This is a good thing because if you’re anything like me, you’re not even capable of conscious thought when you’re brushing your teeth.

    The good news is you already have a whole set of productivity habits you’ve built up over the course of your life. The bad news is, a lot of them aren’t very good habits.

    That quick game Frogger to “loosen you up” before you get working, that always ends up being 6 hours of Frogger –– that’s a habit. And as you know, habits like that can be hard to break — which is one of the reasons why habits are so important in the first place.

    Once you’ve replaced an unproductive habit with a more productive one, the new habit will be just as hard to break as the old one was. Getting there, though, can be a chore!

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    The old saw about anything you do for 21 days becoming a habit has been pretty much discredited, but there is a kernel of truth there — anything you do long enough becomes an ingrained behavior, a habit. Some people pick up habits quickly, others over a longer time span, but eventually, the behaviors become automatic.

    Building productive habits, then, is a matter of repeating a desired behavior over a long enough period of time that you start doing it without thinking.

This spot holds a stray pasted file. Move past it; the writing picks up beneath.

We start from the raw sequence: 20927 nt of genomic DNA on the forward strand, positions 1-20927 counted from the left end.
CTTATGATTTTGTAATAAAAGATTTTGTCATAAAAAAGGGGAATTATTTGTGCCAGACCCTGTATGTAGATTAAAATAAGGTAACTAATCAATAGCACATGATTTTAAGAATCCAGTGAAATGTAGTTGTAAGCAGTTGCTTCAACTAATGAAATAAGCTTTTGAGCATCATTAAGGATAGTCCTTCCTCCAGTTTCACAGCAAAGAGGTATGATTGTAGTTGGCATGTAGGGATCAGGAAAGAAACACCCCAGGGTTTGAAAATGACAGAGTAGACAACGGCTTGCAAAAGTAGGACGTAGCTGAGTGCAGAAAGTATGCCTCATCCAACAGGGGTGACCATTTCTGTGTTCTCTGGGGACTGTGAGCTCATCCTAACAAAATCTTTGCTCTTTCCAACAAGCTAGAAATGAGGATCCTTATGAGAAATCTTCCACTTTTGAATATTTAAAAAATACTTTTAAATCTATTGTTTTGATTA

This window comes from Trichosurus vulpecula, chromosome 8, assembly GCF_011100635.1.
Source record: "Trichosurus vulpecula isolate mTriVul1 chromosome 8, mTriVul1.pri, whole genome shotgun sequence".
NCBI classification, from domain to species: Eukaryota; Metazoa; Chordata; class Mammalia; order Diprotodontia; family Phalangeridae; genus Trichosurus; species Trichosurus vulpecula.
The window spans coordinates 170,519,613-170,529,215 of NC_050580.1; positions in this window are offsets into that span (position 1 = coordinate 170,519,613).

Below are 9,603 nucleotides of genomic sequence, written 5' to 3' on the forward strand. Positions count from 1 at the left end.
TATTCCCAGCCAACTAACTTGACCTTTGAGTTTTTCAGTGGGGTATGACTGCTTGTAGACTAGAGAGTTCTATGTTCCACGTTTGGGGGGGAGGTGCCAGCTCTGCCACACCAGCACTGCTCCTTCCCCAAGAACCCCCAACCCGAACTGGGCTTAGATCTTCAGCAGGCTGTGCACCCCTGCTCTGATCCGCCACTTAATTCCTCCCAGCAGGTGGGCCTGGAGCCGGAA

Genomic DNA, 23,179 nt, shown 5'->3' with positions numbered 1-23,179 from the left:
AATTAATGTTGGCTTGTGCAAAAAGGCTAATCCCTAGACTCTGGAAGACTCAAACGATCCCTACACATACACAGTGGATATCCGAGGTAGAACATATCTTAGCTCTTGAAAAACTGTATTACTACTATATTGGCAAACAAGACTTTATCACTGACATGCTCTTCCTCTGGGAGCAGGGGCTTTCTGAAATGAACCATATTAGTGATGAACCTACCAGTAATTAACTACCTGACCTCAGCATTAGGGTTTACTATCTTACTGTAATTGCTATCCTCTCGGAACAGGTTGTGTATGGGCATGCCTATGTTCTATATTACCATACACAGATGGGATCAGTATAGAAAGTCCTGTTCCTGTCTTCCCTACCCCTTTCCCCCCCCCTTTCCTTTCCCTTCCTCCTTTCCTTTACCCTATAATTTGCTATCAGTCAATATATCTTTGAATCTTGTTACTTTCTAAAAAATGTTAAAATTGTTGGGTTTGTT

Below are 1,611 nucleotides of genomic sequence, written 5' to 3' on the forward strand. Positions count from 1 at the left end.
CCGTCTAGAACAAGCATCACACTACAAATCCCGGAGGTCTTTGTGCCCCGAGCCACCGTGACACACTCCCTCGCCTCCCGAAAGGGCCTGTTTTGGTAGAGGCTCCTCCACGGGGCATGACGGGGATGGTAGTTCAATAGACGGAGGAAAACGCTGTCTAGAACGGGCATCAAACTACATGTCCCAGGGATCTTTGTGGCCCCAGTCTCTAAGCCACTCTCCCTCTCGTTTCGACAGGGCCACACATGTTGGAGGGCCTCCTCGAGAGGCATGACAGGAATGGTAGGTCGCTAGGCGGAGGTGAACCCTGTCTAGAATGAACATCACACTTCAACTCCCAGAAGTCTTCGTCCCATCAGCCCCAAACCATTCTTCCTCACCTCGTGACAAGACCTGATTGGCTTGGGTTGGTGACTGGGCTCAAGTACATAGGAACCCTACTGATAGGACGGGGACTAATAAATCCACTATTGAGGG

But how do you remember to do that? And what about the things that don’t need to be habits — the one-off events, like taking your paycheck stubs to your mortgage banker or making a particular phone call?

    The trick to reminding yourself often enough for something to become a habit, or just that one time that you need to do something, is to interrupt yourself in some way in a way that triggers the desired behavior.

    The Wonderful Thing About Triggers — Reminders

    A trigger is anything that you put “in your way” to remind you to do something. The best triggers are related in some way to the behavior you want to produce.

    For instance, if you want to remember to take something to work that you wouldn’t normally take, you might place it in front of the door so you have to pick it up to get out of your house.

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    But anything that catches your attention and reminds you to do something can be a trigger. An alarm clock or kitchen timer is a perfect example — when the bell rings, you know to wake up or take the quiche out of the oven. (Hopefully you remember which trigger goes with which behavior!)